You are wrong, and your idea that Apple because they have lots of lawyers should have seen this coming is wrong. This is ex-post-facto taxation, everything about it is wrong. If there is a guilty party here it's the Irish government who sold out the other member EU states for a few jobs. YOU want to blame apple for that. I think you are fucking nuts. Stop blaming companies for the tax policies of member states. Ireland, Denmark and Lichtenstein created this.

You don't see the real problem here, the EU as constructed allows individual member states to do bad things to other member states. France can't sue Ireland because they are both Sovereign states. That is and has been a serious problem that has existed since the EU was constructed. And what has happened is exactly what the experts predicted. Greece (and possibly others) racked up billions in debt they couldn't pay and obligated Germany and the other member states to bail them out. Three EU member countries cut sweetheart tax deals that fucked everyone else over for a few jobs and euro's of taxes.

These things will continue to happen unless they tighten up EU policies and require the member states to cede some taxation authority and create a federal type court system where states can sue each other for stupid tax policies like the Irish and Dutch policies which robbed other member states of taxes. There is no negative for Ireland to tell the EC to go pound sand, the EC has no authority to punish Ireland. Though it probably won't go that way the situation is ripe to happen with a radical government in charge.

Comment Re:Good (Score 1) 388

Check out where we spend. Social insurance (Medicare/Medicaid, welfare, Social Security) costs and interest on the debt are 69% of all spending - which consumes 100% of Federal revenues. Everything else - defense, transportation, education, etc. - is paid for with borrowed money, and is just 31% of all spending. It's not defense spending - it's ALL spending, and you cannot solve it without cutting social insurance costs.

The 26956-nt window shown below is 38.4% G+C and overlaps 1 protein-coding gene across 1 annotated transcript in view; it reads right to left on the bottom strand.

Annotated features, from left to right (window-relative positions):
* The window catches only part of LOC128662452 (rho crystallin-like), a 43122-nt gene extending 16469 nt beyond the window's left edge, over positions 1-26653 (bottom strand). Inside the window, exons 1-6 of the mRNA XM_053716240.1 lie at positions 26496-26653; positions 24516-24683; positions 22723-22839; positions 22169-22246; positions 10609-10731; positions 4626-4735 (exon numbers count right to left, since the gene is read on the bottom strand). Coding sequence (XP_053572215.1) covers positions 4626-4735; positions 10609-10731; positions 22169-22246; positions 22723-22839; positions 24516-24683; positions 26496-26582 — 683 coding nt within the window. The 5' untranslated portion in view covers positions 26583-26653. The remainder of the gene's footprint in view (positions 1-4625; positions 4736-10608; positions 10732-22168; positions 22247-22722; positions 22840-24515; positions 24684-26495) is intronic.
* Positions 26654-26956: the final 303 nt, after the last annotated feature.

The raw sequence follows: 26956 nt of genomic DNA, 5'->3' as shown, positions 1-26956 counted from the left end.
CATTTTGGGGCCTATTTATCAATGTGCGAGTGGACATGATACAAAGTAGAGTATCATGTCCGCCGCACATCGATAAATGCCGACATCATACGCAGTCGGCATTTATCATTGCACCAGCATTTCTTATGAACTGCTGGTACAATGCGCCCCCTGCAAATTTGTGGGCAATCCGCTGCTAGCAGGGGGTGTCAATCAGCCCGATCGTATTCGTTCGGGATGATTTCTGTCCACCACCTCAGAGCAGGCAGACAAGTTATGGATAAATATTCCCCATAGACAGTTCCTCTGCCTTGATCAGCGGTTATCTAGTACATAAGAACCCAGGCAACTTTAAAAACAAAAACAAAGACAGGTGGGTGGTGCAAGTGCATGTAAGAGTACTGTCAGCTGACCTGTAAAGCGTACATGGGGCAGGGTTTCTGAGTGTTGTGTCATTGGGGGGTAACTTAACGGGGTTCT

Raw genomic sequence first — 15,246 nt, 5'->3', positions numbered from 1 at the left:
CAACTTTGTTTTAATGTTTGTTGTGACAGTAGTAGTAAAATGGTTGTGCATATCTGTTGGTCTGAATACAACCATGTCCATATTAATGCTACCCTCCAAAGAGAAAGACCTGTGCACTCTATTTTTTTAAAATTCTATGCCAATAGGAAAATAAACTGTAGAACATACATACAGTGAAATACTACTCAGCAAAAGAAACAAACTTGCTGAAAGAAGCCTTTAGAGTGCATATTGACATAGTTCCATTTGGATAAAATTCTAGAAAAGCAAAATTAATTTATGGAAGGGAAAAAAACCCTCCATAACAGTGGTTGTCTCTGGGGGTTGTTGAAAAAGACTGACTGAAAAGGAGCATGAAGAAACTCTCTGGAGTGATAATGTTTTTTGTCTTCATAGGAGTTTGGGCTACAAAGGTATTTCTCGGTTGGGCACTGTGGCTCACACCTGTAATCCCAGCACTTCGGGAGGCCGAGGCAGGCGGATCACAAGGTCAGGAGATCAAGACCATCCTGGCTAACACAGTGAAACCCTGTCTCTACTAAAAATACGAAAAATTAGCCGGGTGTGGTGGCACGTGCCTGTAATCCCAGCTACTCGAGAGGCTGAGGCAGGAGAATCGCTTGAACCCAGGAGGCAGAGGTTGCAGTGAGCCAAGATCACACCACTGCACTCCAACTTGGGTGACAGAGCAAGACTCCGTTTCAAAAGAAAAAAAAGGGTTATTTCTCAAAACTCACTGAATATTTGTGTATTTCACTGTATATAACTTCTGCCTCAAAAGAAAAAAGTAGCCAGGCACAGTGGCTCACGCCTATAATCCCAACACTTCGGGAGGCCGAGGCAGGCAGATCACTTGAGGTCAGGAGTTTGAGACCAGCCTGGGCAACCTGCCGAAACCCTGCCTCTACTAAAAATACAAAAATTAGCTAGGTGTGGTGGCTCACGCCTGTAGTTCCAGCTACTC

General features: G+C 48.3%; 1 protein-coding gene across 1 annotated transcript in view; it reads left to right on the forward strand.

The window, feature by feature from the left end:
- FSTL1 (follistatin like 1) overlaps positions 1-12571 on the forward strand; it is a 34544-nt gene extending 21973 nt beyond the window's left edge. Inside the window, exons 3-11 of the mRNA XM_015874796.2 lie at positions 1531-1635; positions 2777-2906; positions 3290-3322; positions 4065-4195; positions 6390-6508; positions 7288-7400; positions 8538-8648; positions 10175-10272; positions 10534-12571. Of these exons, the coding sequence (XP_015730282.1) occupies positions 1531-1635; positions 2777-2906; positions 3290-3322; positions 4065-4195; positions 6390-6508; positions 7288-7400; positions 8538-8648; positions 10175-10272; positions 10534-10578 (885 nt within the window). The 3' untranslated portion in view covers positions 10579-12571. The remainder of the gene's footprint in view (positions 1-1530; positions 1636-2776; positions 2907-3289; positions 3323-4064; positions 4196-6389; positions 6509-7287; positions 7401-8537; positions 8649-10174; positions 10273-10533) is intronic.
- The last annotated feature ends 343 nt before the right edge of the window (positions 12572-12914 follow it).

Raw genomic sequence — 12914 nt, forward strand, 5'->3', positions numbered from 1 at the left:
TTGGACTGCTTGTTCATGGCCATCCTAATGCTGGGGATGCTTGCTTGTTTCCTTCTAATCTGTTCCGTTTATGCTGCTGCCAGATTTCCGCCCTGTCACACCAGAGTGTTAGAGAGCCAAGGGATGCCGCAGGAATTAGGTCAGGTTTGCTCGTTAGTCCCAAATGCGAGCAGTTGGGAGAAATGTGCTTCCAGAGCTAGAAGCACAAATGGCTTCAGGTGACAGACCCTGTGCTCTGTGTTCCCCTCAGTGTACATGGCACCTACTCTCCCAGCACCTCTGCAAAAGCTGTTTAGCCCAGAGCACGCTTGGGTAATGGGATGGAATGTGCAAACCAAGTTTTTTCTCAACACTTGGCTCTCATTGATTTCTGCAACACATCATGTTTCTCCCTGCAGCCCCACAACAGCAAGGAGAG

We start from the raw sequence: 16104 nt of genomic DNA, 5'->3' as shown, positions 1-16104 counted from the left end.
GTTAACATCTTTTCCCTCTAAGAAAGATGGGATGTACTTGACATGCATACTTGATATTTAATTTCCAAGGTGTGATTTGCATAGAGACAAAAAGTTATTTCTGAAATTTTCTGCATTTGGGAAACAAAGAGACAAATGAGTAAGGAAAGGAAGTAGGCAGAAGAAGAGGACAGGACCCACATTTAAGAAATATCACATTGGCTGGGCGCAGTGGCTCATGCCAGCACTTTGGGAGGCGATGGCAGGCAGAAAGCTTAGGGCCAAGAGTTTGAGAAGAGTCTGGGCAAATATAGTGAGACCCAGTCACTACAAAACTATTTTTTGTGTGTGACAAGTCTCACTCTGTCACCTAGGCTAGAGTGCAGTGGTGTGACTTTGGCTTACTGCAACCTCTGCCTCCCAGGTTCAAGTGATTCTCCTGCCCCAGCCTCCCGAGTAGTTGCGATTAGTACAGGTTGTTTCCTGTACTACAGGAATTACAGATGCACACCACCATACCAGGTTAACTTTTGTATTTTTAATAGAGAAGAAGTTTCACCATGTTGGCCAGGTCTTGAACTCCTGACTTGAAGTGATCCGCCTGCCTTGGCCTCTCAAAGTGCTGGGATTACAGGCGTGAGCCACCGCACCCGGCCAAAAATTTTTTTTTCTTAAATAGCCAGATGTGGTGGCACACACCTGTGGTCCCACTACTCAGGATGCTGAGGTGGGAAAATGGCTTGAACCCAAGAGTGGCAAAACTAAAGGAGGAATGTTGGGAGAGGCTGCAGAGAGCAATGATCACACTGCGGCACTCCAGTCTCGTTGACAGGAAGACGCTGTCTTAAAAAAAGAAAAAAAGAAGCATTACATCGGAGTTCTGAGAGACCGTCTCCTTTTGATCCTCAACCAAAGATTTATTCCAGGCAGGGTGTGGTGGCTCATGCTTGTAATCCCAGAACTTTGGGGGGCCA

By the way, we've already passed $1.33 trillion in deficit spending this year, we'll probably hit $1.4 trillion. That's more than that 31% in total - meaning we're at the point where we can't even cover our social insurance and interest costs with tax revenues.

Comment Re:"Adult conversation next year?" (Score 4, Insightful) 152

In other news, the director of the Burgler's Association says that prolific door locks are hurting their business efforts. He was joined by the director of the Peeping Tom's Union announcing that prolific window coverings are hurting their ability to stay competitive.

Wow, that's weird that a technology designed specifically to protect against eavesdropping and unauthorized access makes a spy's job more difficult. You know what I want? I want a bunch of laws to get passed specifically to allow me to do my job with less effort and fewer skills, because my feelings get hurt when I have to actually work and use what I know. When I have an issue on a server that I'm having a hard time figuring out, I want someone to just call my phone with the solution. That would be fantastic, let's get right on that. In the meantime, I guess I'll just have to continue to do my damn job and get paid for the work that I actually do.

Comment Re:Washington State uses this fancy new method (Score 1) 158

You can require photo IDs all you want. But if you do, you have to ensure that everyone eligible to vote can get one without hurdles. This means not charging for them, not reducing the number of places that can issue them in areas where you don't like the way people vote, and not demanding ridiculous supporting documentation that few people would readily have to issue one.